Speech: Health Legislation Amendment (Quality and Safety) Bill 2021

I rise today to speak on the Health Legislation Amendment (Quality and Safety) Bill 2021, but before I begin I would like to acknowledge the hardworking health professionals who have been working absolutely under enormous pressure in a system that is not well funded—but I will get into that in a minute—and putting them into extraordinary circumstances.

I am very lucky to know many of the nurses who work very hard across South-West Coast, my electorate, particularly at South West Healthcare, where I trained.

I would like to acknowledge today that in Queen’s Hall is one of my friends who I trained with, Catie Asling, an exceptional nurse who has both theatre training and midwifery training under her belt.

Catie and I, as I said, trained together, and it has been interesting listening to stories of my colleagues. Thanks, Catie, for the hard work you have been doing. I know you did 12 hours in PPE, which is hot in any circumstances, and swabbed my son and my daughter-in-law throughout the last 12 months and just
spent three weeks in the COVID intensive care ward at South West Healthcare.

You are one of many that I would like to thank and acknowledge. She is sitting out there with a couple of my dairy colleagues, so I had better acknowledge Rod and Lesley Sheen as well.

I think it is really important that we acknowledge the hard work of the health professionals, and this
bill is a health bill that actually does a few things, but I am going to highlight two things, and the first
one is that the bill permits the Secretary of the Department of Health to appoint a chief quality and
safety officer.

This new officer will be responsible for conducting quality and safety reviews of health
and ambulance services, and these reviews will focus on systemic issues rather than the individual

Now, the question I ask is: is this bill an admission that the policies and procedures in place at
health services right now are insufficient to deal with patient treatment problems?

The question really is: why is a chief quality and safety officer needed? I would suggest that if we look at the Productivity Commission’s report, it highlights just this week that we as the state of Victoria are the most underfunded state for health of anywhere in this nation.

We have the least health funding per capita, per patient, of any other state. This is not because of the pandemic. This, according to the Productivity Commission, began long before the pandemic.

We have got a Premier who was the Minister for Health for three years and then became the Premier,
so he knows very intricately the health system and he knows that he has not done his job.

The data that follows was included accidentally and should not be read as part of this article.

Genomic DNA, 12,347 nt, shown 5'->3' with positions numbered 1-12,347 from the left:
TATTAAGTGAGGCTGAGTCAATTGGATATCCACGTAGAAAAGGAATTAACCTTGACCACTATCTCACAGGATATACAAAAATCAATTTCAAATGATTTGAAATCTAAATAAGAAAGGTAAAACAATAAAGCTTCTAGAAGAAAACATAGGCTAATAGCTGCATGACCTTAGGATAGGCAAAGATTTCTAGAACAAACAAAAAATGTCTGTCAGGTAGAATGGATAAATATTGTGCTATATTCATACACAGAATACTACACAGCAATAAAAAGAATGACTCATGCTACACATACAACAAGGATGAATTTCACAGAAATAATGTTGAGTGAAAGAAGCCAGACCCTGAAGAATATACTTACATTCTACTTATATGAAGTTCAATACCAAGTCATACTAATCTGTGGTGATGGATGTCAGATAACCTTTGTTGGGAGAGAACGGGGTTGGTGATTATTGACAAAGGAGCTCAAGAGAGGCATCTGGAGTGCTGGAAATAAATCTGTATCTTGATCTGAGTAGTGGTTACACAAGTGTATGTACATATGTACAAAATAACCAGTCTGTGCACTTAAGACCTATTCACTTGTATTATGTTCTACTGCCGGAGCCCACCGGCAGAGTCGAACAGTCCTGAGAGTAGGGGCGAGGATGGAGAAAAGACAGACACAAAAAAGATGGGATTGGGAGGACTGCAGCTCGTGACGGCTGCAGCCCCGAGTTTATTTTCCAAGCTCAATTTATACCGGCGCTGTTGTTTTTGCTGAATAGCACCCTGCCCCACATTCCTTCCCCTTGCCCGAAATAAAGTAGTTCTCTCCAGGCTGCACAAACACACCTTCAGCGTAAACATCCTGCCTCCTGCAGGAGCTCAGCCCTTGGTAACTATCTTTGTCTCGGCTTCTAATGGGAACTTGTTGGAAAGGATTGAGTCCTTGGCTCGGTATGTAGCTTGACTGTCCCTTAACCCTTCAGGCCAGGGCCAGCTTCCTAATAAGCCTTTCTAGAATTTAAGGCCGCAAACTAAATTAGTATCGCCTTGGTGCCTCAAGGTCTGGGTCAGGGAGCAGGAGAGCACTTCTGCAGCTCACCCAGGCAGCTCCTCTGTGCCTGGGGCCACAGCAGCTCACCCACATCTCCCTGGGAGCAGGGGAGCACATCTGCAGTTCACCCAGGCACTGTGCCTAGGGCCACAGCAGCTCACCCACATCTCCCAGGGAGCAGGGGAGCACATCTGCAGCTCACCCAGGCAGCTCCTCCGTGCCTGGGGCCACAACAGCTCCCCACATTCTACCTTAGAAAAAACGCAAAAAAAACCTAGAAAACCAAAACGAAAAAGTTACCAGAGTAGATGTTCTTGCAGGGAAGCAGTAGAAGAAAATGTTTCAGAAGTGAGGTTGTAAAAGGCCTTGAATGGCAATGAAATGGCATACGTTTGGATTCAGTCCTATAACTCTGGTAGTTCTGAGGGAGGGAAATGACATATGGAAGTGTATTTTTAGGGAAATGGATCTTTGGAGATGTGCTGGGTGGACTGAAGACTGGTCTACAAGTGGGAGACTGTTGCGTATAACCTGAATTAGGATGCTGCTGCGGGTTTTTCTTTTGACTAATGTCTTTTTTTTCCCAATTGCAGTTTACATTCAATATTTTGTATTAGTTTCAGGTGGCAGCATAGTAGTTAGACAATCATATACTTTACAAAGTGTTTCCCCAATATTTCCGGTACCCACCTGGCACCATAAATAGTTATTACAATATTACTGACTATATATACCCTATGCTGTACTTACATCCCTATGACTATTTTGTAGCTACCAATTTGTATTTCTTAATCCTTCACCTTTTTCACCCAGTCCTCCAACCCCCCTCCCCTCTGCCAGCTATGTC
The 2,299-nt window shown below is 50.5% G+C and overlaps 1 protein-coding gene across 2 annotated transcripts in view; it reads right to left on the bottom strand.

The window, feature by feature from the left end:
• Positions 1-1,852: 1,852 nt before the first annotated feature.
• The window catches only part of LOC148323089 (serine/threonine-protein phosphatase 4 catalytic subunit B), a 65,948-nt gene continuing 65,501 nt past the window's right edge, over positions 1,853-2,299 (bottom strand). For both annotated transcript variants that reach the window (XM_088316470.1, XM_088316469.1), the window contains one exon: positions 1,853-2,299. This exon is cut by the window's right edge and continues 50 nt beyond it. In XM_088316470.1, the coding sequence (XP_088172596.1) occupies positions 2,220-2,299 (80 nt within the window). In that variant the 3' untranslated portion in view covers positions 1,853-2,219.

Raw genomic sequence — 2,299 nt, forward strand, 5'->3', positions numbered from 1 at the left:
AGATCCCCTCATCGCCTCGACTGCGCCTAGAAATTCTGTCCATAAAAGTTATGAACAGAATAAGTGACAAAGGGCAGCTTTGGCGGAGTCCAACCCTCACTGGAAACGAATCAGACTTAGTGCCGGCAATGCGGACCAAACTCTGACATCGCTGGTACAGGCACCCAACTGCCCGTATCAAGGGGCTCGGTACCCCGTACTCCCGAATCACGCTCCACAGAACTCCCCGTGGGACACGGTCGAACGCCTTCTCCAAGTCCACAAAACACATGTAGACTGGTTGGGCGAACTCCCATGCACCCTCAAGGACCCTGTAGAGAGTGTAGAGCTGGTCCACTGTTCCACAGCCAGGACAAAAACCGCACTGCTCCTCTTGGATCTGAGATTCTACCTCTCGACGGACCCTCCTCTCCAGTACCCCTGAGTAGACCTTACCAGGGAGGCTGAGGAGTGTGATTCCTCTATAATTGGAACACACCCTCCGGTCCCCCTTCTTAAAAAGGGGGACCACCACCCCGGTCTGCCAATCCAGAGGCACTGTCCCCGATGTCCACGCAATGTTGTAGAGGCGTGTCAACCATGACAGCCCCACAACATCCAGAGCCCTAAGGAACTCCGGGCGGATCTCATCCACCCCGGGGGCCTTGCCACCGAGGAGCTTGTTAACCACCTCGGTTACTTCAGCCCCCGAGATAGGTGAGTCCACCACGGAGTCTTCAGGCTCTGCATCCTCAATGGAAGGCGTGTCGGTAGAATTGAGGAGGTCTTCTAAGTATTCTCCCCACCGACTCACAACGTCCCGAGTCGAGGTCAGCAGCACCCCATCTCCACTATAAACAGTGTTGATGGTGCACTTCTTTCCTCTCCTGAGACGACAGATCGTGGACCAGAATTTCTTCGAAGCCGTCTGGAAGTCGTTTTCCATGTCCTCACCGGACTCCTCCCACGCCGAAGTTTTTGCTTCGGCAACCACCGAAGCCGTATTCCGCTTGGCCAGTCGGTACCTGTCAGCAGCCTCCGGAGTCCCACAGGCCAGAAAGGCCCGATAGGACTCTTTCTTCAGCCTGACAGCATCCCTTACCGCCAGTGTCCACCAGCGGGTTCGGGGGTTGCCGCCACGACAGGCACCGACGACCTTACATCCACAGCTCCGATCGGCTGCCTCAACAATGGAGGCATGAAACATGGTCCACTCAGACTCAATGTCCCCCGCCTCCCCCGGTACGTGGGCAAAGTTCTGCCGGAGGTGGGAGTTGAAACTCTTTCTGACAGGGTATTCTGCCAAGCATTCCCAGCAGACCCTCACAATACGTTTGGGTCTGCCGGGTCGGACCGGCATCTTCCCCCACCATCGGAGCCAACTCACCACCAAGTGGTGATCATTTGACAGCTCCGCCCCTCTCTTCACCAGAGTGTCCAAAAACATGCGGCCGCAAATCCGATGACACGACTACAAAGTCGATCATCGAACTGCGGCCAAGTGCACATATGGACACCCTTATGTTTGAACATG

Yes, we absolutely are in a pandemic, and yes, we need to do things differently than we did two years ago, but the reason the health system is under pressure is the mismanagement of this government.

I back that up with the statement that if we had have had the 4000 ICU beds when they were promised to us, we would not have the waiting lists we have today for surgery, because many of those surgeries cannot
be done, because you have to have sometimes an ICU backup, and there is just not the capacity because
we have not had that promise delivered on.

I will move on now to the second point I want to highlight in this bill, and it is about when we have
had an incident—and these do happen, because nothing is perfect—and the doctor or the health
organisation, the hospital, is able to issue an apology to the person without compromising themselves,
without fear of incriminating themselves. I actually think this is very important.

When people go through a health situation it is a really, really vulnerable time in your life, and if
something goes wrong or you believe something has gone wrong and people go to ground and do not
actually give you a decent explanation, it is very, very hard for people to process and move to an
acceptance stage and work with what the problem has left them with, or some people might lose
someone, a family member, or they might actually—you know.

I have seen it many, many times, and people just find it very, very disturbing. So I actually think this is really good, and I think it is really important. It is psychologically important to have an apology when you deserve one.

So I think it is really a good segue to talk about the apology that is needed to go from the Premier and